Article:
[arch-security] [ASA-201510-9] mbedtls: arbitrary code execution
rgacogne at archlinux.org
Thu Oct 15 09:35:41 UTC 2015
Arch Linux Security Advisory ASA-201510-9
Date : 2015-10-15
CVE-ID : CVE-2015-5291
Package : mbedtls
Type : arbitrary code execution
Remote : Yes
Link : https://wiki.archlinux.org/index.php/CVE
The package mbedtls before version 2.1.2-1 is vulnerable to remote code
Upgrade to 2.1.2-1.
# pacman -Syu "mbedtls>=2.1.2-1"
The problem has been fixed upstream in versions 2.1.2, 1.3.14 and 1.2.17.
To be protected against this vulnerability, you need to apply both of
the following work-arounds:
- Do not use ticket-based session resumption. This can be achieved in
two ways: (1) do not attempt to resume a saved session (do not use
mbedtls_get_session() / mbedtls_set_session()), or (2) if you want to
resume sessions, make sure you're not using tickets by calling
ssl_set_session_tickets( SSL_SESSION_TICKETS_DISABLED ) in 1.3.x or
mbedtls_ssl_conf_session_tickets( MBEDTLS_SSL_SESSION_TICKETS_DISABLED )
- If you accept hostnames from untrusted parties, validate that they are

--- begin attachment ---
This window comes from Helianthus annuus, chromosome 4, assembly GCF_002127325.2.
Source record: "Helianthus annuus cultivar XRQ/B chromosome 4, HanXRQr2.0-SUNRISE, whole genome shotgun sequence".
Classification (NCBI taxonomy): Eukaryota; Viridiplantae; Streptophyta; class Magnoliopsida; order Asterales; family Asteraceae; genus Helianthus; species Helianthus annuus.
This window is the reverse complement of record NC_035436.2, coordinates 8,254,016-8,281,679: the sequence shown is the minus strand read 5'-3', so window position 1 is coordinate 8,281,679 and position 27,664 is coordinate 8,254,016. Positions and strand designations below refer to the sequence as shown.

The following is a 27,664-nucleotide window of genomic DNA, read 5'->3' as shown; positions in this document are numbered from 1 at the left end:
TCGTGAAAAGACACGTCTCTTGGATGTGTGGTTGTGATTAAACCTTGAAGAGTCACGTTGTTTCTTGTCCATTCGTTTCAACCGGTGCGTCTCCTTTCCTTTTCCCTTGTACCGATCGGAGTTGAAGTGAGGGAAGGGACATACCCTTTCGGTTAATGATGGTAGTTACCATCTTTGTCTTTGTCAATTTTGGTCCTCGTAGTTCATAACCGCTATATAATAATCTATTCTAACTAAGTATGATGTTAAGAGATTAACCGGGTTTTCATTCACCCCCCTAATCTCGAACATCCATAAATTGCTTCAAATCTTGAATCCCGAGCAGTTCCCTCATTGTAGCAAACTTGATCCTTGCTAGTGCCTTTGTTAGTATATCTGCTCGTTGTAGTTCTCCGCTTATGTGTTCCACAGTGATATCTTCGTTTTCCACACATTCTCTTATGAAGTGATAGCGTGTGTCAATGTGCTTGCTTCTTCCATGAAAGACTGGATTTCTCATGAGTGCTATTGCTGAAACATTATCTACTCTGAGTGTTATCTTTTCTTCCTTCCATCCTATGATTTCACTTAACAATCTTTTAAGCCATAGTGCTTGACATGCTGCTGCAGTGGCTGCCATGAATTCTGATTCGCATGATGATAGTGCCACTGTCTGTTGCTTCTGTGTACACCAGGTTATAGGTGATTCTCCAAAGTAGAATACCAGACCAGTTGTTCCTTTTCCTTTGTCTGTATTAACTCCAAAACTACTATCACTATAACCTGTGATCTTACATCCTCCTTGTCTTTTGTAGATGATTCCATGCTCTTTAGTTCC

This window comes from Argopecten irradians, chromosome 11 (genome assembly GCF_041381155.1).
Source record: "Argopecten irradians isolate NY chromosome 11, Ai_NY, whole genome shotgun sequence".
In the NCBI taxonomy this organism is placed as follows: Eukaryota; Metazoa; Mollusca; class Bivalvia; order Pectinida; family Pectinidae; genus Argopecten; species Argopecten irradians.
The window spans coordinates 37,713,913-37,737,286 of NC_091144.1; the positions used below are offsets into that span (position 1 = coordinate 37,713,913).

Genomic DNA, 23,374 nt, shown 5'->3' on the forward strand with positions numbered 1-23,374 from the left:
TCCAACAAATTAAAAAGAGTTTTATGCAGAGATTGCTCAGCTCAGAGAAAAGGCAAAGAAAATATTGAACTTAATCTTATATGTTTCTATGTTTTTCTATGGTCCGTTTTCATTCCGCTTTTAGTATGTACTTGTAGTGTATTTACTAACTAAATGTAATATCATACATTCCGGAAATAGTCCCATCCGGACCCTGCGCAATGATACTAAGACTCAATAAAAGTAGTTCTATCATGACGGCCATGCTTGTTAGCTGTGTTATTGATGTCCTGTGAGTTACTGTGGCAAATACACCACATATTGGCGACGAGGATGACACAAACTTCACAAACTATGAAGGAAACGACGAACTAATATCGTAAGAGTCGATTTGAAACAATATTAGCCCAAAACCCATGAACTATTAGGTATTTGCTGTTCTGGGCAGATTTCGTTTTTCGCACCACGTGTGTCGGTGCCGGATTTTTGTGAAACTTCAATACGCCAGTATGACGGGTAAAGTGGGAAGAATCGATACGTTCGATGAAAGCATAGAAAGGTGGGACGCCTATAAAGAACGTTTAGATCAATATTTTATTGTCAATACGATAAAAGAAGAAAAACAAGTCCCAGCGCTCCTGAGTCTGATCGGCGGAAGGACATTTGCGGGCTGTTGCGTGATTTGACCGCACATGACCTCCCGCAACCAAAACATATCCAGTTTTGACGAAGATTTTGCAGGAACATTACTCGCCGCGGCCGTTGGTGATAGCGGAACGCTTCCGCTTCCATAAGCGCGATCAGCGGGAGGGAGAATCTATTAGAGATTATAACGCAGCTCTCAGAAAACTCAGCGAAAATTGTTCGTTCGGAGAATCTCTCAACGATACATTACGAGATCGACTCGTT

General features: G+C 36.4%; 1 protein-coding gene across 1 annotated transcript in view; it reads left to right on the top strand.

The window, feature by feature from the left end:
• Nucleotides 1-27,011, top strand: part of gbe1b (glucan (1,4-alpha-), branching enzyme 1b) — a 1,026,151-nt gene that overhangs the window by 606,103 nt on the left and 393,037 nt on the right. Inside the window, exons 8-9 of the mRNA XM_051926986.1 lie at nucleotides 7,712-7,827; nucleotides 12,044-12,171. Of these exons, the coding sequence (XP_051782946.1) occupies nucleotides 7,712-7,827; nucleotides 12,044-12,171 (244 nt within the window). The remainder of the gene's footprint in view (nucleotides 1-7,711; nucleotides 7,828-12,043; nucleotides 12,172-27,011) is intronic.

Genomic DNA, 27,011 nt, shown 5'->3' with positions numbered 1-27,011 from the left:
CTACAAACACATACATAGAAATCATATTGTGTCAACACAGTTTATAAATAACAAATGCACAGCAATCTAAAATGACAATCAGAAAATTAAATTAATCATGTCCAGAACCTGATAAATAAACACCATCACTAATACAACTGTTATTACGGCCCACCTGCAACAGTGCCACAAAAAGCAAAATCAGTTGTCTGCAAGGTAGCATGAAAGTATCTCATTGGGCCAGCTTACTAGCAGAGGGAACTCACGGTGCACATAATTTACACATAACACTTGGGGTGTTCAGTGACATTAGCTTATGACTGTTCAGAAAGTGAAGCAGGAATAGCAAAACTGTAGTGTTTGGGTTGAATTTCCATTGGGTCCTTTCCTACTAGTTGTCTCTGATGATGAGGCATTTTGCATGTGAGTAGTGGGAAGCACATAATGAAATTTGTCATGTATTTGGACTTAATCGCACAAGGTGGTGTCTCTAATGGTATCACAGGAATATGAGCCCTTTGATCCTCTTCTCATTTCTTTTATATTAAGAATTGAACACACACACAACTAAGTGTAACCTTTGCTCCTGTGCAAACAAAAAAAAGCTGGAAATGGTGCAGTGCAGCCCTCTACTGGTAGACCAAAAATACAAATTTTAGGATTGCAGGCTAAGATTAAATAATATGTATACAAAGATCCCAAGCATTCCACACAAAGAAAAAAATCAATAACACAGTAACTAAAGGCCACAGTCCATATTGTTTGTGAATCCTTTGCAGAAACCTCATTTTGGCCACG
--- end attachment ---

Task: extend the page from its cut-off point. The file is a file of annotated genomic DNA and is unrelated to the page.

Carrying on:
at most 255 bytes long (limit defined by RFC 1305) before passing them
When the client creates its ClientHello message, due to insufficient
bounds checking it can overflow the heap-based buffer containing the
message while writing some extensions. Two extensions in particular
could be used by a remote attacker to trigger the overflow: the session
ticket extension and the server name indication (SNI) extension.
Starting with PolarSSL 1.3.0 which added support for session tickets,
any server the client connects to can send an overlong session ticket
which will cause a buffer overflow if and when the client attempts to
resume the connection with the server. Clients that disabled session
tickets or never attempt to reconnect to a server using a saved session
are not vulnerable to this attack vector.
Starting with PolarSSL 1.0.0, this overflow could also be triggered by
an attacker convincing a client to use an overlong hostname for the SNI
extension. The hostname needs to be almost as long at
SSL_MAX_CONTENT_LEN, which as 16KB by default, but could be smaller if a
custom configuration is used. Clients that do not accept hostnames from
untrusted parties are not vulnerable to this attack vector.
A malicious server could cause a denial of service or execute arbitrary
code on a vulnerable client by sending an overlong session ticket.
An attacker could cause a denial of service or execute arbitrary code on
a vulnerable client by convincing it to connect to an overlong hostname.
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